“What do flowers know of the predicaments of trees?”
Swamp Thing has been a cult favorite since Alan Moore first touched the character with his revolutionary “Anatomy Lesson.” He has made his way throughout the magical side of the DC Universe, ultimately joining the Justice League Dark in James Tynion’s current run. With his role as the guardian of the Green lost due to the events of the book, Swamp Thing is going through something of a crisis of faith — if plants can have such a thing. This is the focus of the Justice League Dark Annual, cowritten by James Tynion IV and Ram V, with art by Guillem March.
The story involves Swamp Thing finding another scientist who found himself turned into a being of the Green, and completely unsure what to do with himself. This botanist, Dr. Oleander Sorrel, is not Dr. Sorrel at all — he is a husk made of plant matter, just like Swamp Thing as was revealed during Alan Moore’s Anatomy Lesson. Through explaining this, the issue also revealed that Swamp Thing’s status as a plant that replaced Alec Holland has returned, after the New 52 undid that development. This is a small detail to change, but it feels like a true return to form for Swamp Thing as a character, and lends this story some more legitimacy.
Swamp Thing’s efforts to lead Dr. Sorrel on the path to accepting his new life are quickly led astray by a familiar foe, returned to make Alec’s life worse yet again. Jason Woodrue, AKA the Floronic Man, quickly appears once Swamp Thing’s back is turned to offer Dr. Sorrel the one thing he wanted — a way to see his family again — as a way to keep him from getting what he needed — closure. The story and writing focus on the internal conflict and melancholy that Swamp Thing is going through, while also slowly pulling the curtain back on Dr. Sorrel’s backstory to reveal what actually happened to make him this being of flowers. The ending is incredibly tragic and haunting, with a resolution that lingers on its melancholy to powerful effect.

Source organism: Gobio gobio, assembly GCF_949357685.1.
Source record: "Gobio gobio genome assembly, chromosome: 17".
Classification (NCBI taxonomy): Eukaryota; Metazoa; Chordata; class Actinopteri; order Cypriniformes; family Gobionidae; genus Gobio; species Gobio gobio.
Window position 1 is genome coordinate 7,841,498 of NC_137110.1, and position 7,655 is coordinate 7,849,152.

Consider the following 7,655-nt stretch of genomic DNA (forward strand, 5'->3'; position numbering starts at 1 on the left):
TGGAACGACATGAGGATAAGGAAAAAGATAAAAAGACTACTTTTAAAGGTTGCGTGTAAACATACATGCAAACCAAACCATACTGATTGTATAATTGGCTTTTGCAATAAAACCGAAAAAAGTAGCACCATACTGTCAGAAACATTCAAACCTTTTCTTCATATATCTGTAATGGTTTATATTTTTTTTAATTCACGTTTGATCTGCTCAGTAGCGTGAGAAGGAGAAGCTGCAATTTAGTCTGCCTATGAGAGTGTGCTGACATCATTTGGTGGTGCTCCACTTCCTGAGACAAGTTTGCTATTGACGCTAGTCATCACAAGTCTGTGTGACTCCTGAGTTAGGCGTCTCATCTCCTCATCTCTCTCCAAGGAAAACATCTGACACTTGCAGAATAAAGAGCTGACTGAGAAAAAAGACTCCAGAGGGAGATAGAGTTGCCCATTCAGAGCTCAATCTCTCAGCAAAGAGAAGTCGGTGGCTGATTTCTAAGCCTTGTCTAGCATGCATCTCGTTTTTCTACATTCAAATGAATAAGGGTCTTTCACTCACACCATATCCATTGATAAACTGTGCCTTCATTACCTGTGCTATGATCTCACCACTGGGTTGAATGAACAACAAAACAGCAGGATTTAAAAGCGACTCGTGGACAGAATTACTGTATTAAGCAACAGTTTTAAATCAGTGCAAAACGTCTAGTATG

Guillem March’s art in the issue is solid, but the early pages with Constantine and Wonder Woman look significantly worse than the rest. In general, every page where March draws a person rather than an agent of the Green looks worse in quality, but the pages that focus on Swamp Thing, Woodrue, and Sorrel look beautiful. The paneling is gorgeous, and goes hand in hand with the prose narration on some of the pages. March’s storytelling remains incredible, with his layouts fitting very well and his characters drawn incredibly expressively.
This issue is an excellent showing for Ram V, as it is one of his earliest at DC Comics. Fans of Swamp Thing will have a great time with this issue, as it feels like a proper spiritual successor and follow up to Moore’s legendary run. The dialogue and narration are the standout part of the issue, and shows that Ram V has an incredible amount of potential and definitely deserves more work.